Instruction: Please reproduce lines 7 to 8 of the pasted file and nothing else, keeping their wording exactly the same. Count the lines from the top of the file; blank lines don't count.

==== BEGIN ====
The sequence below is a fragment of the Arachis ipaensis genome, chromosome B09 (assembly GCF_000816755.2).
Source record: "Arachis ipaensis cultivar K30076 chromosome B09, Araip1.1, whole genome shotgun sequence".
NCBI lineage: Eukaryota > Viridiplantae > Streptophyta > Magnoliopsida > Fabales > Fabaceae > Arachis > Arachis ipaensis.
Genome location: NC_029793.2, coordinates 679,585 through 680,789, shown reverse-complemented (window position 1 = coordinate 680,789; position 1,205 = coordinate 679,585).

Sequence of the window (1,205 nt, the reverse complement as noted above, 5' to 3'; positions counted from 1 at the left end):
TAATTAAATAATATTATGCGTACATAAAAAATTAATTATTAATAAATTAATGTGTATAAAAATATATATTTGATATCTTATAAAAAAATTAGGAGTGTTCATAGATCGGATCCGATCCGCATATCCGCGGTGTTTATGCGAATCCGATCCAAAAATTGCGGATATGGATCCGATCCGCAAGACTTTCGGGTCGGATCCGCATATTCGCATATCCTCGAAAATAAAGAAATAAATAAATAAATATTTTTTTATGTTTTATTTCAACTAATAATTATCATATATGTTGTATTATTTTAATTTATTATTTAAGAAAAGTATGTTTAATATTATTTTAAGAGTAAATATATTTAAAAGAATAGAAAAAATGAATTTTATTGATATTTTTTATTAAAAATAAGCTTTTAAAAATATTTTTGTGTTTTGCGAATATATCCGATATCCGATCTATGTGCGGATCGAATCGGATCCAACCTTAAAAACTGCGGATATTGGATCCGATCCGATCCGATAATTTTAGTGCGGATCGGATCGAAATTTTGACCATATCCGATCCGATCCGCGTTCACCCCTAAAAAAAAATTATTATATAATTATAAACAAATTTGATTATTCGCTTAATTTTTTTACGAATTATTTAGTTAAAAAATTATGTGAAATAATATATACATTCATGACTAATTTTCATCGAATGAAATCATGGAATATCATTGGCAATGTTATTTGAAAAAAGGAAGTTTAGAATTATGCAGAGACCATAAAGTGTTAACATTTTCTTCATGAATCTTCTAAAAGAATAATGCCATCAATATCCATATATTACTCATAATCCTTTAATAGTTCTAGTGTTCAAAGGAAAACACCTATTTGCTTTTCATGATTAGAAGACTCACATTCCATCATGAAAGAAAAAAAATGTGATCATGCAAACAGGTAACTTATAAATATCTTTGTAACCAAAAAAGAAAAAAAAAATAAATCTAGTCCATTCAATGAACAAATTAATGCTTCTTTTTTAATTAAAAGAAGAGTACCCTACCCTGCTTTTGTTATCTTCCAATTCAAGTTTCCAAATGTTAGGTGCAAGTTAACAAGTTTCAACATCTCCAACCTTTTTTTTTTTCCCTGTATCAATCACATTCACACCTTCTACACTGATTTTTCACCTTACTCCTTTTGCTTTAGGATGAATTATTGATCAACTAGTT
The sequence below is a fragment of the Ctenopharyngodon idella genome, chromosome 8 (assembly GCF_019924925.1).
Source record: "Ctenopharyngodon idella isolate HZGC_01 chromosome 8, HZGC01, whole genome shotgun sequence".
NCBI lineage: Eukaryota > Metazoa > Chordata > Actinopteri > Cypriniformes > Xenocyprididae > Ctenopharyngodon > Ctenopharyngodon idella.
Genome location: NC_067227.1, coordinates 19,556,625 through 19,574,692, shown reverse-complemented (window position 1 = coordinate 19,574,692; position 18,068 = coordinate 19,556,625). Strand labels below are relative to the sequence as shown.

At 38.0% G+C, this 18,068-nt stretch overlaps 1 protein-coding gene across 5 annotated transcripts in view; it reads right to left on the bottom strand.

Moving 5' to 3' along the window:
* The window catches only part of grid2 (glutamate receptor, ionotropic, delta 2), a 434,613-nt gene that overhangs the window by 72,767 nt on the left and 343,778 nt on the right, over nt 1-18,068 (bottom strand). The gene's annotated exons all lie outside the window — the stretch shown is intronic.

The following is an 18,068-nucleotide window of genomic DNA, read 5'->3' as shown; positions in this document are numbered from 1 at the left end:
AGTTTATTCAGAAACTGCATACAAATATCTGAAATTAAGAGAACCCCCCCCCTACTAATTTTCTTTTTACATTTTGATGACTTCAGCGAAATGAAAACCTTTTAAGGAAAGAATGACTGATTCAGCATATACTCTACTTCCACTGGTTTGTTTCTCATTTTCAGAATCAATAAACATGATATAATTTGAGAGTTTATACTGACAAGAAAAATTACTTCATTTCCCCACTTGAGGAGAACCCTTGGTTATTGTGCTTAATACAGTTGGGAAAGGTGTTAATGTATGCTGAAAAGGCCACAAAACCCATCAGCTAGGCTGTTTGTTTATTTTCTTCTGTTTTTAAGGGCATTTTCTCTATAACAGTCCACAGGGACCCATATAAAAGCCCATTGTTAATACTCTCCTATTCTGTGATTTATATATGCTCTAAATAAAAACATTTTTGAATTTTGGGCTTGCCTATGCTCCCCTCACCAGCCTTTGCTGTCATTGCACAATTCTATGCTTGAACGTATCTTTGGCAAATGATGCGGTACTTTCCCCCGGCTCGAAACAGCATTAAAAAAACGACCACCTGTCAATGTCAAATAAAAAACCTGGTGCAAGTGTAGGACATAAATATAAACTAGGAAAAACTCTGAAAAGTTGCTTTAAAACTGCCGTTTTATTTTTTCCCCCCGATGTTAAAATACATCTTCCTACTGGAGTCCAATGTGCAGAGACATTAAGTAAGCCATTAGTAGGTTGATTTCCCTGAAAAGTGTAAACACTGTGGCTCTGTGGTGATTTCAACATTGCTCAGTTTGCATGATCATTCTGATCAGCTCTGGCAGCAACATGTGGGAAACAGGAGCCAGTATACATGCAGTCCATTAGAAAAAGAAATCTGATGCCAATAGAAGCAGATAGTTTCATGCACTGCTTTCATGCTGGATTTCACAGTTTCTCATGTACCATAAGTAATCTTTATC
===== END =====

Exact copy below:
The sequence below is a fragment of the Ctenopharyngodon idella genome, chromosome 8 (assembly GCF_019924925.1).
Source record: "Ctenopharyngodon idella isolate HZGC_01 chromosome 8, HZGC01, whole genome shotgun sequence".